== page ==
Her survival story began in a hospital emergency room. A chance encounter with a doctor who wouldn’t accept her explanation for her injuries — falling — brought her face to face with denial. Bringing her a mirror, the doctor told her the injuries she had sustained could not have come about through a fall. Recalls Coffey, “I screamed and dropped the mirror…that was the beginning of recognizing that something was terribly wrong.”

That experience enabled her to leave the relationship, which led to the second milestone on her journey to healing: a family member who took her in, believed in her, and instilled in her the idea that she had value. This support gave her the “opportunity to change not only my environment, but internally,” Coffey says. “The more I was away from violence, the stronger I became. I had the space to reflect and be creative…to just be myself for a moment and not be constantly trying to please someone so they wouldn’t hurt me.”

Others in her community stepped up to help as well—an older woman offered daycare to her two children so she could attend school. “I was so motivated by school, by seeing others doing things with their lives. I felt I had no time to waste.”

In Coffey’s view, a caring and supportive community affirms a survivor’s own actions, and by doing so, builds her confidence. “The community believes what happened to [her] and helps in practical ways.” Community is also a resource that is often underutilized, she notes, adding that neighbors, friends, family members can all be called on to help.

Counseling: it’s okay to get help

Adrienne LaMar’s experience with battering was to watch her father abuse her mother throughout her childhood, and she resolved early in life that she would never allow herself to be in the same situation. But repressed anger over what she’d witnessed led to bouts of depression that LaMar couldn’t shake. As a young adult, she sought help from the California Black Women’s Health Project, where she learned “it was okay to be a woman and have any issue you want.” LaMar took ownership of her issues, and began a quest to make herself better, which included starting and facilitating Sister Circles.

Today, LaMar, like most practitioners, encourages women to take advantage of the full range of services available to them, from groups to career workshops to mental health services. Yet many hesitate when it comes to counseling and therapy, seeing it as an admission of some deeper illness. Says LaMar, “There’s this idea that if you go to a psychiatrist or counseling, you’re ‘crazy,’ when the opposite is true. Counseling takes women to another level where we’re learning to fly.”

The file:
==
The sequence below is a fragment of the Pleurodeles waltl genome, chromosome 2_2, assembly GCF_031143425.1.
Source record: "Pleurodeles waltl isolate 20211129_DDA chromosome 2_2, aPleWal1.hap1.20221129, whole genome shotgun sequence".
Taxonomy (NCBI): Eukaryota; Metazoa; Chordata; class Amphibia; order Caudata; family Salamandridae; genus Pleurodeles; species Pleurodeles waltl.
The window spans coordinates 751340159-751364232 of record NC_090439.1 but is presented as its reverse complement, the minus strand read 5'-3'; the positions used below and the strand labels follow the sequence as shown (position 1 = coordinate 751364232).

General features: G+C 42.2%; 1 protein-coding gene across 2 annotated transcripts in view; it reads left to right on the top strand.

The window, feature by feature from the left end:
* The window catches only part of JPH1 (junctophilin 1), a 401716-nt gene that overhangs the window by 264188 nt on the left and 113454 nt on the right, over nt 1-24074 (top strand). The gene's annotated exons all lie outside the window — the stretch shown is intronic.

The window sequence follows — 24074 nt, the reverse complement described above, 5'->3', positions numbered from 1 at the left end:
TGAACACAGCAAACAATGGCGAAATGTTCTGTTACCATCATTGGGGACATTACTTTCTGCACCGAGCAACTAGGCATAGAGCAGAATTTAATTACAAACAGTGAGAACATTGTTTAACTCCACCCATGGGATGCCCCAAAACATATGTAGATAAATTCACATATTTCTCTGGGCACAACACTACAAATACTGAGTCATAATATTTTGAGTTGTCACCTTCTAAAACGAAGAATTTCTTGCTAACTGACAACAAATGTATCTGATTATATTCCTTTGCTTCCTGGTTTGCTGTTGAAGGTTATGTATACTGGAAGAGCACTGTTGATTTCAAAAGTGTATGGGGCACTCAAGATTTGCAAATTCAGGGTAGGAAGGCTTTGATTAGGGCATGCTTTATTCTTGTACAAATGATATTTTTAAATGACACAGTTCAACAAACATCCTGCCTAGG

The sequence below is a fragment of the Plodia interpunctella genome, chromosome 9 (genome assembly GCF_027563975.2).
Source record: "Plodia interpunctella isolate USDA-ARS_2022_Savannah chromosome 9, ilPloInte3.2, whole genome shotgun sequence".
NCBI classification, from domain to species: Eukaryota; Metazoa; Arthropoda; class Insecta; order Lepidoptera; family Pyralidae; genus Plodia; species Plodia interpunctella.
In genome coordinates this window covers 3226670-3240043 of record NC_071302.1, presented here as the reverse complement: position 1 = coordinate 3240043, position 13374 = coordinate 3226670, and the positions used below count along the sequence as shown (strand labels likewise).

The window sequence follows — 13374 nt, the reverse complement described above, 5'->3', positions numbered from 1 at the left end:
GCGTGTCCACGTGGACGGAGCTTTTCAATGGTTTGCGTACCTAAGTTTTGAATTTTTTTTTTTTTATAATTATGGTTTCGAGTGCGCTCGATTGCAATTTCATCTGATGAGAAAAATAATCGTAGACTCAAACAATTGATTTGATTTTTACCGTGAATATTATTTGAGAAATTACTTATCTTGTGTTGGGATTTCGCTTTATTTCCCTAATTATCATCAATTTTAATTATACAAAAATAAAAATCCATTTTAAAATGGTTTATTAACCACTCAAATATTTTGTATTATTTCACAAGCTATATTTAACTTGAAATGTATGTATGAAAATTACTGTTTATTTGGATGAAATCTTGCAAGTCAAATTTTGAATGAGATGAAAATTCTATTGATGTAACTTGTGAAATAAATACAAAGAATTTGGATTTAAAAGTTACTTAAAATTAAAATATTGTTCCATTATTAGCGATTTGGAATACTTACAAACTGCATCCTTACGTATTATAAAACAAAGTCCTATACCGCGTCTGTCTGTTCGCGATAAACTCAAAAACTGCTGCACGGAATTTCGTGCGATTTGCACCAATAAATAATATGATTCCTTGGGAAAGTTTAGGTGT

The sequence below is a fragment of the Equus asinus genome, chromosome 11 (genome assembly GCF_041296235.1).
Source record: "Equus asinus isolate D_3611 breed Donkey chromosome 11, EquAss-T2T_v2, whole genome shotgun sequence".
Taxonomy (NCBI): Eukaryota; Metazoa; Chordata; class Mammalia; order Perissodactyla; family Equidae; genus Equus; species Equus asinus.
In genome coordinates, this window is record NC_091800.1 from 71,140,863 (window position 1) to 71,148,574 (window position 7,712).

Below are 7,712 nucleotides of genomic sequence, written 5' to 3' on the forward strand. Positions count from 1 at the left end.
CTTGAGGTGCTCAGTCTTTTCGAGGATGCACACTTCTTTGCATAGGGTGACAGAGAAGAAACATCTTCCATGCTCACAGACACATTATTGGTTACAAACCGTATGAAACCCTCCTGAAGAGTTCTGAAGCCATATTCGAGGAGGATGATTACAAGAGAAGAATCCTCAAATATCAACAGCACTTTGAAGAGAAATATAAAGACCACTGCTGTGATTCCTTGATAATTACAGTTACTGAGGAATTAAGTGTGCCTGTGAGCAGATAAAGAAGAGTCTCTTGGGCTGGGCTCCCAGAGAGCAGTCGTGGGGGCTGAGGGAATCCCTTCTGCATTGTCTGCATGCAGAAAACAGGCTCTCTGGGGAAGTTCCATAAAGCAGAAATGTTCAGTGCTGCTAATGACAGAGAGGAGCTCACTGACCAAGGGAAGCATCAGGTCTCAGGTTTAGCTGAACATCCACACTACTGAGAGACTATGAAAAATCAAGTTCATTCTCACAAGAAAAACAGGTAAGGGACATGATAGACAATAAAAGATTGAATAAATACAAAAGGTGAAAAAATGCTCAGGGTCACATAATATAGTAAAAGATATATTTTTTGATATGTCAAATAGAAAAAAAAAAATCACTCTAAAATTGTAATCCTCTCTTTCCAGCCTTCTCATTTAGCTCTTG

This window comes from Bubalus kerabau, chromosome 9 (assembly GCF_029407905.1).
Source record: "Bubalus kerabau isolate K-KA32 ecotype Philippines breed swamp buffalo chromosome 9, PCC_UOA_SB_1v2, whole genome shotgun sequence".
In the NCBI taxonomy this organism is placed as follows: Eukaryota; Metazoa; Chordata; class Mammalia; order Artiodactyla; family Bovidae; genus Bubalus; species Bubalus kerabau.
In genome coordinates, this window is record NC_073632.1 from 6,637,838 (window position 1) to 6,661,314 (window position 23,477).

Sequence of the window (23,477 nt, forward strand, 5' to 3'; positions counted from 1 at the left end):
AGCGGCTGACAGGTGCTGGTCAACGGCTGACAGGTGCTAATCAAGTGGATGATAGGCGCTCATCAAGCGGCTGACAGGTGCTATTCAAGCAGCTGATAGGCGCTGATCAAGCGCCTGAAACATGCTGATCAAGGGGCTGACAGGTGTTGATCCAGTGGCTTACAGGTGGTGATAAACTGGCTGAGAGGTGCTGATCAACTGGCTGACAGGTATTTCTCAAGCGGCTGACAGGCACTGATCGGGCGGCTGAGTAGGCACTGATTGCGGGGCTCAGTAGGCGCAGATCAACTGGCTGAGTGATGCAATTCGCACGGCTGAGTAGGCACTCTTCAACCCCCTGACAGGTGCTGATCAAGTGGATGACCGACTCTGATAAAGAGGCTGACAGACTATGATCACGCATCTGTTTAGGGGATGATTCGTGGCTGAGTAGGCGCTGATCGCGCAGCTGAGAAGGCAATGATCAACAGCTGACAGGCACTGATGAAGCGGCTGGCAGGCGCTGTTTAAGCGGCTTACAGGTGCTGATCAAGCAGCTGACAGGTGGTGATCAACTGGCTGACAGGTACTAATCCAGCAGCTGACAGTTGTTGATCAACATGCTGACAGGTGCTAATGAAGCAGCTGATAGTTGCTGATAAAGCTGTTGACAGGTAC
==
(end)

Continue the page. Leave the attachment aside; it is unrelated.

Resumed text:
Counseling also offers the opportunity to reflect on one’s own situation and how it has evolved, which may lead to unexpected insights. One of the many steps in Coffey’s healing process was a recognition of what she’d been through, and of how she’d been helped along the way, by healthcare workers, her family and the extended community. She decided, as many survivors do, to use her experiences, insights and gratitude by coming back to help other women. “Working in the field, I learned about patterns, cycles, dynamics…now I have the opportunity to educate others.”

Cultural context: a source of strength

Atum Azzahir had to go through many phases before she even began to understand what full healing meant. “I had to get on a path where I believed in myself…where I felt I was a person with a purpose on this earth,” she said.

Azzahir’s path started in the precivil rights era south, where she saw her father abused and brutalized by white employers and society at large. Yet her father never retaliated or became angry. Instead, he maintained a calm dignity in the face of disrespect, a demeanor that made a huge impression on Azzahir. “I was so devoted to ending the violence that was perpetrated against my father and my community that I made an absolute commitment to never being a part of anything that would lower the respect and honor of black men,” she recalls.